Role of oxidized low-density lipoprotein in the atherosclerosis of uremia

Kidney Int Suppl. 2001 Feb;78:S114-9. doi: 10.1046/j.1523-1755.2001.59780114.x.

Abstract

Lipoprotein oxidation is involved in the genesis of atherosclerosis. In chronic renal failure (CRF), oxidative stress is enhanced because of an imbalance between pro-oxidant and antioxidant systems. Oxidative modifications of low-density lipoproteins (LDLs) occur not only at the level of lipid moiety, but also of protein moiety. We have shown that oxidation of LDL by hypochlorous acid (HOCl) in vitro, reflecting increased myeloperoxidase activity in vivo, leads to modifications of apoliproteins such that the latter in turn are capable of triggering macrophage nicotinamide adenine dinucleotide phosphate-oxidase activation. These oxidative changes of LDL protein moiety, if shown to occur to a significant extent in uremic patients in vivo, may represent an important alternative pathway in the pathogenesis of atheromatous lesions.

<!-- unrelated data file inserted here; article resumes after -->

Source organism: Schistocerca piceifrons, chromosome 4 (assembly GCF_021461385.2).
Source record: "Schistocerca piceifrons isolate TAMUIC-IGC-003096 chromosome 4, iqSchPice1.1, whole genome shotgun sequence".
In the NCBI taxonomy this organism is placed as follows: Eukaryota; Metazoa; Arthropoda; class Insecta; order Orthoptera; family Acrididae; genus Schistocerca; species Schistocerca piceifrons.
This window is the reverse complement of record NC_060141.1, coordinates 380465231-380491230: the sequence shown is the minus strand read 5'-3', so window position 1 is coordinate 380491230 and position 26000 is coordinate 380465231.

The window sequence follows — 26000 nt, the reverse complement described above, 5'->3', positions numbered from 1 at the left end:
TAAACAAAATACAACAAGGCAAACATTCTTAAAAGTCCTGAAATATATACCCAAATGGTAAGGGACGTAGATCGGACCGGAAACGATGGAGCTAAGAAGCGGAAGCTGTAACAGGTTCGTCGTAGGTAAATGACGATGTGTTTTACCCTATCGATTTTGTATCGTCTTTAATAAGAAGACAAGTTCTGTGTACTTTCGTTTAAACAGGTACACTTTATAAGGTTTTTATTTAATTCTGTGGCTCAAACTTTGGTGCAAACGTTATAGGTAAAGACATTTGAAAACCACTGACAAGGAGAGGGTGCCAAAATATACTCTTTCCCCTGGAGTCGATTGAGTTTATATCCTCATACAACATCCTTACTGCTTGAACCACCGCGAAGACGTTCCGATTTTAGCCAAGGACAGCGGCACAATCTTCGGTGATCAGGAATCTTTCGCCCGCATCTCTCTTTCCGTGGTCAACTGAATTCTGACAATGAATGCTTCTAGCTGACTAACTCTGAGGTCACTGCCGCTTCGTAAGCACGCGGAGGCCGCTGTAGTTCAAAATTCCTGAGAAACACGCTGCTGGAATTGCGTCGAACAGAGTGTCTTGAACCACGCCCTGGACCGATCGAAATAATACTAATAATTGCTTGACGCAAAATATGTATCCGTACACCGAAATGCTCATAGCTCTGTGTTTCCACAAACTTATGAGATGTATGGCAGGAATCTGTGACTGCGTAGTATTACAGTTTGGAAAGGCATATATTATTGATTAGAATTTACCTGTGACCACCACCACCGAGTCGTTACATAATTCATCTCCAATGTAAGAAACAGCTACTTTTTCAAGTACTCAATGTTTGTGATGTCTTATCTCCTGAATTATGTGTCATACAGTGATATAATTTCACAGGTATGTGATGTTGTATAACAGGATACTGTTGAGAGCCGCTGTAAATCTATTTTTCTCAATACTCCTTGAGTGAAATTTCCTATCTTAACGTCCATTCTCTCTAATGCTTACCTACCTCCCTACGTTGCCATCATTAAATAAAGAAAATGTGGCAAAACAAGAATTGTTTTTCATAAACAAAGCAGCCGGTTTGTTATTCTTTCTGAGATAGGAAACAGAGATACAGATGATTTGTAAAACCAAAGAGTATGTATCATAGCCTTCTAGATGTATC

Publication types

  • Review

MeSH terms

  • Arteriosclerosis / etiology*
  • Arteriosclerosis / metabolism*
  • Cell Line
  • Humans
  • Hypochlorous Acid / metabolism
  • In Vitro Techniques
  • Kidney Failure, Chronic / complications
  • Kidney Failure, Chronic / metabolism
  • Lipid Peroxidation
  • Lipoproteins, LDL / metabolism*
  • Oxidation-Reduction
  • Uremia / complications*
  • Uremia / metabolism*

Substances

  • Lipoproteins, LDL
  • oxidized low density lipoprotein
  • Hypochlorous Acid